Saturday, November 16, 2013

Russian Folklore

I seem to be coming across many more novels these days surrounding the Russian/Slavic theme. Code Breakers was an excellent insight into British-Russian relations during the first World War and Lost Girl on TV has covered some of the Russian demon baddies in their episodes. Now I find myself researching the old stories in full and finding how they may have influenced many of the folktales I grew up reading (or maybe the other way around? Which came first the chicken or the egg?).

Mistress of the Solstice by Anna Kashina

What drew me to the book was a new avenue of folklore for which I am not currently familiar. I am a sucker for folklore. I have read the Brothers Grimm, Goethe, Rhymes of Mother Goose, Aesop's Fables, and other lesser known Western folklore. I have also recently become familiar with the tales from the Celtic histories of Ireland (who isn't intrigued by a giant named McCool?). The Slavic stories were completely new to me, yet so very familiar. Baba Yaga is remarkably close to the witch in Hansel and Gretel. With the lack of travel, but for a very few rich people back in the "day," it would be easy for a well researched author to spread folktales from other cultures under the guise of the home culture.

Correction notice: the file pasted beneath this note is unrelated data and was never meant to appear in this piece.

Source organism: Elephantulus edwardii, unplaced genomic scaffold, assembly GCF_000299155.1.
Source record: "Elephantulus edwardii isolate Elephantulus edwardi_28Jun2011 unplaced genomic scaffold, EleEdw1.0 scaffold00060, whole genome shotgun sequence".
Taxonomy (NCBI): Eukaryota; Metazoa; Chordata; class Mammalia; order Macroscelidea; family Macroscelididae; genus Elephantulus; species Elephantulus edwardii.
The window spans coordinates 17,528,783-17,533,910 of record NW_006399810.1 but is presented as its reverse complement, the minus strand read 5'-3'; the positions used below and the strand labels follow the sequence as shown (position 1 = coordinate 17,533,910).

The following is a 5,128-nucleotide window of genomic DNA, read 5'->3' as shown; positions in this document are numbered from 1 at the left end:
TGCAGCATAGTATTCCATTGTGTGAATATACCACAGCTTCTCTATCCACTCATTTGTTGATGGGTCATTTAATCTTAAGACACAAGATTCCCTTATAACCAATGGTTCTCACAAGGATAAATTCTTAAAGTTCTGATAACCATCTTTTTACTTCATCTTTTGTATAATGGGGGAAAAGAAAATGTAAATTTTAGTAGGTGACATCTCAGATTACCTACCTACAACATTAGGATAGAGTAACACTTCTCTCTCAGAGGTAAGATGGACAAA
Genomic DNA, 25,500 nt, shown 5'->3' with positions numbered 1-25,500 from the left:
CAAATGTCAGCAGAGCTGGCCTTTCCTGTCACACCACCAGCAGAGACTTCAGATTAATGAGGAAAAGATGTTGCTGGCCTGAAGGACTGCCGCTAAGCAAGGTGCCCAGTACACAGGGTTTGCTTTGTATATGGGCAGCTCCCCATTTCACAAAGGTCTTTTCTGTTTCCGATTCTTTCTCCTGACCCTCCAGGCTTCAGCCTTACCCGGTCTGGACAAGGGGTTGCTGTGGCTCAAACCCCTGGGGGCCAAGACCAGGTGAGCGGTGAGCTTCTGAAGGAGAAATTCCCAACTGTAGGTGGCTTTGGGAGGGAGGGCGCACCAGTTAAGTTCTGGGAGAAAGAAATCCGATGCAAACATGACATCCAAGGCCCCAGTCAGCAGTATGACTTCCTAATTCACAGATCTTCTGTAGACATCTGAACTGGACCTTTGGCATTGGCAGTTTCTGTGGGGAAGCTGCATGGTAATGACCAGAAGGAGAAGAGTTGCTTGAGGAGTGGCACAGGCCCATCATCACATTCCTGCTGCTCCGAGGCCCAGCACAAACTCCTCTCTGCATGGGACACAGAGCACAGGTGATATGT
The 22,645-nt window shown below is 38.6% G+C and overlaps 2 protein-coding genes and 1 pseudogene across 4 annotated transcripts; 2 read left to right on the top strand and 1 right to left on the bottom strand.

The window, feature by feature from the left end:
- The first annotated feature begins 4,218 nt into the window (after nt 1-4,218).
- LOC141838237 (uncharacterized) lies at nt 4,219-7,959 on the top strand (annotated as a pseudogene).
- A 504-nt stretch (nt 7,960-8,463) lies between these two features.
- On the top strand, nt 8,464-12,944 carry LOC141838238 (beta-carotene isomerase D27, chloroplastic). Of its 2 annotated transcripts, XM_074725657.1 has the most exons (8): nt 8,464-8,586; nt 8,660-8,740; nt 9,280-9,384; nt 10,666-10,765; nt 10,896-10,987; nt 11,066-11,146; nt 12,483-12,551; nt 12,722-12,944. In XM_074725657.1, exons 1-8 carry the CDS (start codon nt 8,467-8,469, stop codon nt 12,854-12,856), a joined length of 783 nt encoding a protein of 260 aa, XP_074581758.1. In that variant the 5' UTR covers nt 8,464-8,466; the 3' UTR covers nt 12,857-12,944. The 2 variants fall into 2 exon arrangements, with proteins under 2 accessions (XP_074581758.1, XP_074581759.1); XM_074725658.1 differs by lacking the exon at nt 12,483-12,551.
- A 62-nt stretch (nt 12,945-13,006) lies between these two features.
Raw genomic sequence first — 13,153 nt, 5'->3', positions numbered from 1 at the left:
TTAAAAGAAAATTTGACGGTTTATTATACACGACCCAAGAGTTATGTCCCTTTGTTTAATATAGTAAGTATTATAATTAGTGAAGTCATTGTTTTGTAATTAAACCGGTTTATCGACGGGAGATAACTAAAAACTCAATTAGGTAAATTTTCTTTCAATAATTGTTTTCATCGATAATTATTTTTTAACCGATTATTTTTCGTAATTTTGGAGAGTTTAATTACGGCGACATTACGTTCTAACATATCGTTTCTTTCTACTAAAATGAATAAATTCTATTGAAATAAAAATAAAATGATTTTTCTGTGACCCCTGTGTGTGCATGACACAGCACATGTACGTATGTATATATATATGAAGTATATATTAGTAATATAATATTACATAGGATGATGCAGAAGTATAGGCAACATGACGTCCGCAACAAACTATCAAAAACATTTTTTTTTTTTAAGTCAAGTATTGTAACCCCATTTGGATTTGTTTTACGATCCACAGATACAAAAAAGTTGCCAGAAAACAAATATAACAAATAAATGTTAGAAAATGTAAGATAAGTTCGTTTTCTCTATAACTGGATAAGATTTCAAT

Not knowing quite what to expect from the story, it started somewhat slowly for me. As I pushed along, the pacing hit the right stride, though. This was a very moving story. I was carried along by the anguish of the main characters and the intrigue from all the new Immortals of the Russian folktale pantheon. I couldn't help myself but further research these interesting characters. The main adventurer is appropriately named Ivan, and he has appropriately set out on a quest that has yet to be fully explained.

I was fascinated by the rich depth to the folklore and the interaction with each mythological god in Ivan's quest. MotS really captured the quest driven novel exceptionally. I was rooting for the hero all along the way and holding my breath during his tougher challenges. I even managed to answer two of Leshy's riddles in the blink of an eye. MotS was a very engaging, interactive novel. I was truly pleased with the divergence from the epic fantasy binge I have recently been undergoing.

I would recommend this novel to many. Especially those looking to broaden their horizons with yet another example of how we are connected as a whole.

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